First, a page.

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Re: [PATCH] year2038: support glibc 2.34 _TIME_BITS=64

From: Florian Weimer
Subject: Re: [PATCH] year2038: support glibc 2.34 _TIME_BITS=64
Date: Mon, 05 Jul 2021 16:32:20 +0200
User-agent: Gnus/5.13 (Gnus v5.13) Emacs/27.2 (gnu/linux)

* Bruno Haible:

> Hi Florian,
>> > In glibc 2.34 on Linux kernels where time_t is traditionally 32-bit,
>> > defining _FILE_OFFSET_BITS=64 and _TIME_BITS=64 makes time_t 64-bit.
>> > Apps must define both macros.  Gnulib applications that use either
>> > the largefile or the year2038 modules will want this behavior;
>> > largefile because it deals with the off_t and ino_t components of
>> > struct stat already, and so should also deal with time_t.
>> Won't this be a very disruptive change to distributions, whose system
>> libraries have not switched to 64-bit time_t on 32-bit?
>> gnulib should not try to force a different distribution default.  I'm
>> worried that this will lead to distributions abandoning 32-bit i386
>> support altogether because the support cost is too high—and you can't
>> even run legacy binaries anymore.
> I don't understand your points regarding "very disruptive change",
> "distribution default", and "can't even run legacy binaries". Probably
> you have something in mind that differs from my understanding.
> In my understanding, a change like this one propagates to the tarballs
> that make use of Gnulib. For example, GNU tar will, starting with the
> next version, contain logic that has the effect of adding
>   #define _TIME_BITS 64
> to the config.h of that package. Thus, GNU tar and GNU mt will, on
> glibc ≥ 2.34 systems, be internally using a different time_t type than
> programs that don't use Gnulib (e.g. util-linux) and programs that use
> older versions of Gnulib (e.g. GNU clisp).

I assume GNU clisp (at least in a full build) need to link to some
system libraries which are not dual ABI (and probably never will be).
If gnulib forces the use of time64 mode, then it creates a push towards
time64 mode in those libraries, too.  At that point, these libraries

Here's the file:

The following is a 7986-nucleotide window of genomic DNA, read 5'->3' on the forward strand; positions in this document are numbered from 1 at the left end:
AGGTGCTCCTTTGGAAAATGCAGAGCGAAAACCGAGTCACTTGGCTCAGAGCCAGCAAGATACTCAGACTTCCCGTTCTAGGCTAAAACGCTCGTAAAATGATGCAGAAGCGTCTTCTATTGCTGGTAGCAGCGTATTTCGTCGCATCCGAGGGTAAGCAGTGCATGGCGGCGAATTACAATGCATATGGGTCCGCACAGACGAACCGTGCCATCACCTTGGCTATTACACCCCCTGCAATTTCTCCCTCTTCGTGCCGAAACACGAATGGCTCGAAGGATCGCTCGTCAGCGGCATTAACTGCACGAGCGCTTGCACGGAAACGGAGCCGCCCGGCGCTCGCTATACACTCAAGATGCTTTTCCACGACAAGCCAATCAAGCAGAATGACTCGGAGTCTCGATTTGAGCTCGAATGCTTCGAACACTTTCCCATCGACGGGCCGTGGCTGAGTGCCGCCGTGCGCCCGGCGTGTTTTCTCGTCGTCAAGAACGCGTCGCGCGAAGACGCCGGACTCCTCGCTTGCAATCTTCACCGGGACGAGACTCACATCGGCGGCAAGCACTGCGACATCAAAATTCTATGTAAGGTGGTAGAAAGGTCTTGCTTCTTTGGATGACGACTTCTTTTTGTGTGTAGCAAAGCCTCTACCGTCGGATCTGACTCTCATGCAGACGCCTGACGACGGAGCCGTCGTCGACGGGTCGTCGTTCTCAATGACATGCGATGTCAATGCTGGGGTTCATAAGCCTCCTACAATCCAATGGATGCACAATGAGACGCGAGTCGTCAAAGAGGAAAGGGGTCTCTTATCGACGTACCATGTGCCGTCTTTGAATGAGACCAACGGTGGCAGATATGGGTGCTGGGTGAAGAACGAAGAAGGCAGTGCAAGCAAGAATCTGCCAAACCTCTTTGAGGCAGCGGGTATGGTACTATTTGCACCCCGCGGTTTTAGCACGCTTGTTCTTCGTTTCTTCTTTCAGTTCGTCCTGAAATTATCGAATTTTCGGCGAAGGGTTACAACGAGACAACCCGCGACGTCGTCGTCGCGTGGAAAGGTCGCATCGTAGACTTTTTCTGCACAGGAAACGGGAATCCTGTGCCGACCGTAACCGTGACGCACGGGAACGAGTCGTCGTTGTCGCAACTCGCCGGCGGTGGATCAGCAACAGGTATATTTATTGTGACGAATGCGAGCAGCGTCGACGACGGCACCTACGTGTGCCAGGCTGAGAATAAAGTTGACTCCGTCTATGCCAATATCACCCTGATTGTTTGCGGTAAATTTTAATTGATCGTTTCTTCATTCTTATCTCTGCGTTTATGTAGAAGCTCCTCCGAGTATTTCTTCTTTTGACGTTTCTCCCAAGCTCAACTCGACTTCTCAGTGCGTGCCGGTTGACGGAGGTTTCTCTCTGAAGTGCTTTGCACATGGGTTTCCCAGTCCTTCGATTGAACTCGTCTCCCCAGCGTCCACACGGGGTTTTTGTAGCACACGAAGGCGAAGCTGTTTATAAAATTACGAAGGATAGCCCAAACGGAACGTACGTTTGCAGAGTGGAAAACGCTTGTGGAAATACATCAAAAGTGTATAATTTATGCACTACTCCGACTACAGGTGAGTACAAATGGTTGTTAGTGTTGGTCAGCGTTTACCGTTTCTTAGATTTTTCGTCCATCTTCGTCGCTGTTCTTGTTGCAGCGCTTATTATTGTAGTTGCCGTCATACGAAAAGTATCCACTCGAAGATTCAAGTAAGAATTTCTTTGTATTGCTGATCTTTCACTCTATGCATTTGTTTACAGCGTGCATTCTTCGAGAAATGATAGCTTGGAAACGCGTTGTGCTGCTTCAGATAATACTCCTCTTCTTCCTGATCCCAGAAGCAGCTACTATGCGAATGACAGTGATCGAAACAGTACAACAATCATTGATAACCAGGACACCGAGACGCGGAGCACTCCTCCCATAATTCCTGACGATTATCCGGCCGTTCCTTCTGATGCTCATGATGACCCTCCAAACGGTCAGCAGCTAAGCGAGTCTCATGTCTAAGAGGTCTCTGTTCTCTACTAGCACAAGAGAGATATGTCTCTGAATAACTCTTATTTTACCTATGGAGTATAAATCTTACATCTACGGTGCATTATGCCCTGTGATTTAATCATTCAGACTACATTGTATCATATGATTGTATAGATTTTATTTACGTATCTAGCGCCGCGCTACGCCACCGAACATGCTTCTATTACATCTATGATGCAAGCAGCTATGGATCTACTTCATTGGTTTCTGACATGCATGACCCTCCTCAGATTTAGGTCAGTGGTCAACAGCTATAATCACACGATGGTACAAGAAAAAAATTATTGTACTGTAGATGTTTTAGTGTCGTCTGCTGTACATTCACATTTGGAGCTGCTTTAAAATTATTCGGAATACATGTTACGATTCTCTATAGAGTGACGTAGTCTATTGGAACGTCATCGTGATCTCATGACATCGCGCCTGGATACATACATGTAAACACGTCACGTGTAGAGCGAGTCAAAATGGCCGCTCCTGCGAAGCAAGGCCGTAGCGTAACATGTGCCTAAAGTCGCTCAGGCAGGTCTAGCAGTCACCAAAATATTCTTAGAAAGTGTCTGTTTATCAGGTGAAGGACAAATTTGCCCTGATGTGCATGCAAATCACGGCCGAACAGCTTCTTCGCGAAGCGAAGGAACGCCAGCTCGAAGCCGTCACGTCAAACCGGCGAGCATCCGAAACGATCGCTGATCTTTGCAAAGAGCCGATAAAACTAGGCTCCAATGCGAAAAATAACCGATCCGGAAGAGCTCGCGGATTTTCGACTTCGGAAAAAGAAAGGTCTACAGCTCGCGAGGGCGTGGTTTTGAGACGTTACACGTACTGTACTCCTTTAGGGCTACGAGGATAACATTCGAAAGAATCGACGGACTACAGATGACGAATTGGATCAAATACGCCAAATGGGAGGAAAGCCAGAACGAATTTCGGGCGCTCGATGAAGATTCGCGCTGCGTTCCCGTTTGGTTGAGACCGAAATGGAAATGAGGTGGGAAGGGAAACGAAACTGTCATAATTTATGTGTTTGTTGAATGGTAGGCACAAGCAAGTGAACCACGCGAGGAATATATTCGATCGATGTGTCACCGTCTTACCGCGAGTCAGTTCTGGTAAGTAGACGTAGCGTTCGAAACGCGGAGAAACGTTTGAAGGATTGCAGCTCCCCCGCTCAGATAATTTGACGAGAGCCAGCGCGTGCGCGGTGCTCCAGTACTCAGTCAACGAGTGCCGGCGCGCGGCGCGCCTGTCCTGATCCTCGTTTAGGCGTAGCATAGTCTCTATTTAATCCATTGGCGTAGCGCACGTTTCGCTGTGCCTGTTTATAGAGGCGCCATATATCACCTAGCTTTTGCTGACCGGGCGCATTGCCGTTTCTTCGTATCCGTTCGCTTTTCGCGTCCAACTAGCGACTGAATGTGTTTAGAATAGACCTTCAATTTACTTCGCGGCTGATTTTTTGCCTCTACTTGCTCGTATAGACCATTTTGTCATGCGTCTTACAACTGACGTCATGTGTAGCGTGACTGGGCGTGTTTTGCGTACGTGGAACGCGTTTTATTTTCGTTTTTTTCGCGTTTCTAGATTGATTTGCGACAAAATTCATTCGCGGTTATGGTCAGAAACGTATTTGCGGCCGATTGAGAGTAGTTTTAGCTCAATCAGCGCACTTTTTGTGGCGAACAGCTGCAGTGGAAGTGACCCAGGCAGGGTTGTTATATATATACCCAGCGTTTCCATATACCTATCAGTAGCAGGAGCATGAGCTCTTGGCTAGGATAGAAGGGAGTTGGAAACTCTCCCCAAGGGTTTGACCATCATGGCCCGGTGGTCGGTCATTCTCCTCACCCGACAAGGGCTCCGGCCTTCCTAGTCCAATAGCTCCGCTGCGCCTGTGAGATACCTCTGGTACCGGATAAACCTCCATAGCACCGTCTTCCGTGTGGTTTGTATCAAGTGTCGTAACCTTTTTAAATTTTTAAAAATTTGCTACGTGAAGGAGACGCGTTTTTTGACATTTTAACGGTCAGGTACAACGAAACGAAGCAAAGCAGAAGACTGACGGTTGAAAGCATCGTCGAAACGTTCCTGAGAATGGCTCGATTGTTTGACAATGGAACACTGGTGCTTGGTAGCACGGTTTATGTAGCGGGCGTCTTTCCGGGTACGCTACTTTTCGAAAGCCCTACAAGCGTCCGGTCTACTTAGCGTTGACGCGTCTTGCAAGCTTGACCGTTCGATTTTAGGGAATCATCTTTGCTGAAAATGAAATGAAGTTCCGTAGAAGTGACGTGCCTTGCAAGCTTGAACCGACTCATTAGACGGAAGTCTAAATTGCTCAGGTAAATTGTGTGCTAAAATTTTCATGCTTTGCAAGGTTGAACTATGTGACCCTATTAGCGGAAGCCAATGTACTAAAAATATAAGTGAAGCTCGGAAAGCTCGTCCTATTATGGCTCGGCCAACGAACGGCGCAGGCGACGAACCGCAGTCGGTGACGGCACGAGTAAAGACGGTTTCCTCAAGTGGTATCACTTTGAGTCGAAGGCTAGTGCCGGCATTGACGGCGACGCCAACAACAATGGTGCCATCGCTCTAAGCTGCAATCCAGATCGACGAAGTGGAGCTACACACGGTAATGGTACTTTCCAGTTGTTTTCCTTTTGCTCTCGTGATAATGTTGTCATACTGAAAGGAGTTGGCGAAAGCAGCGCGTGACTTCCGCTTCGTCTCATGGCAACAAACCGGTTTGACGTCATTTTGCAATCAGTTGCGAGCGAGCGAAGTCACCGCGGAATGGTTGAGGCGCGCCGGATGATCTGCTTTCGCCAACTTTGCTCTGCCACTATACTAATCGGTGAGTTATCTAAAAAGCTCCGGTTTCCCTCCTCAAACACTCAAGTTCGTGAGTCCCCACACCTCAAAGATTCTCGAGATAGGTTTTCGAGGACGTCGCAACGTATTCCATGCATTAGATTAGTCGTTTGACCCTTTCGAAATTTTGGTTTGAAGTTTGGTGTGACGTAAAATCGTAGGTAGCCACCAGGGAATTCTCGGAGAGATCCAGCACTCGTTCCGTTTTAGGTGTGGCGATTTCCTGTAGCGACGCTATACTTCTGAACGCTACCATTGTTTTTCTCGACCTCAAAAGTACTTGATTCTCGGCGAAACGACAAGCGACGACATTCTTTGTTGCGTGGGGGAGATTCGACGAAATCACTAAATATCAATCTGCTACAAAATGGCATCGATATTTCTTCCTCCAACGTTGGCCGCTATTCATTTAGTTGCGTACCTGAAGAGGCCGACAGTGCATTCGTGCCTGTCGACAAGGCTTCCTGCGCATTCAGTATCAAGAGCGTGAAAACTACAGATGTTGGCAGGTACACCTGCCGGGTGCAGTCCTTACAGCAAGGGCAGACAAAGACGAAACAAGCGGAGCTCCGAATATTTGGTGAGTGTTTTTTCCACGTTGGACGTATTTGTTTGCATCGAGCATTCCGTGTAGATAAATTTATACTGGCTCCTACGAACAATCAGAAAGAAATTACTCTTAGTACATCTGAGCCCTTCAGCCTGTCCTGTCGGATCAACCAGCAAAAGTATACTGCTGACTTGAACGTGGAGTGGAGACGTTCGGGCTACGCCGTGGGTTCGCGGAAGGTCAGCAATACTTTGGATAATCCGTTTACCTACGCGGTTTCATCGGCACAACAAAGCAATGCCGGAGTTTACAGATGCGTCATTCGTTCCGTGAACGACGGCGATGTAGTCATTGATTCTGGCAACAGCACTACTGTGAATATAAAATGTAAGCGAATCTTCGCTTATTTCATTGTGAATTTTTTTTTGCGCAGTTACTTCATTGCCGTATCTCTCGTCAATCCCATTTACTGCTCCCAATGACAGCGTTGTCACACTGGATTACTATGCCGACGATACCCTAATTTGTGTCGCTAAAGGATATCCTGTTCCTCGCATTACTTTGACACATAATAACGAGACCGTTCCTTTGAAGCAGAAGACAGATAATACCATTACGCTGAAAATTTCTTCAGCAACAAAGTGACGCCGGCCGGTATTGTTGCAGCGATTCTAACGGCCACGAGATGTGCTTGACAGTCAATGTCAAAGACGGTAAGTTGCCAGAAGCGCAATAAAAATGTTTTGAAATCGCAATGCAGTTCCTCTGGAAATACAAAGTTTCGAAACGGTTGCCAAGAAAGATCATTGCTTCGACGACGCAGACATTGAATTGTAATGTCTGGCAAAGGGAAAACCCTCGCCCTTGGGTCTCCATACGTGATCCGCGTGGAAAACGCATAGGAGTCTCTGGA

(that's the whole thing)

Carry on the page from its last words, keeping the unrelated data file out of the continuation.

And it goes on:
will no longer be usable for running older binaries (in at least some
cases; in others, the time_t symbols are not actually used).

> From the perspective of the distributions, this is a no-op, IMO.

It is not, gnulib is pushing things in one particular direction, a
direction that not everyone working on the GNU toolchain agrees with.

> The only problem that I see is with *libraries* that have an API that
> references the time_t type. It is well-known that when a library
>   - references off_t or 'struct stat' in its API, and
>   - was built with AC_SYS_LARGEFILE in effect,
> the packages that use this library also have to be built with
> AC_SYS_LARGEFILE. This has caused problems in the past, when
> _FILE_OFFSET_BITS=64 was introduced (ca. 2000-2005).

There are some major differences to _FILE_OFFSET_BITS=64:

There weren't 20+ years of backwards compatibility in 2005, with a large
set of legacy applications.  Today, i386 without the ability run legacy
programs is fairly useless and perhaps not worth maintaining.

64-bit file offsets enabled real use cases.  People usually couldn't
address those in another way, given that LP64 CPUs and userspace wasn't
yet mainstream.

> I don't see big problems with distribution vendors, since 56%
> of the distributions have already abandoned i386 ports by now [1],
> and more will follow suit. The rest of the distros can easily
> add -D_TIME_BITS=64 to their common compilation flags.

I think those 56% count installation images, not installable i386
library packages on x86-64 systems.


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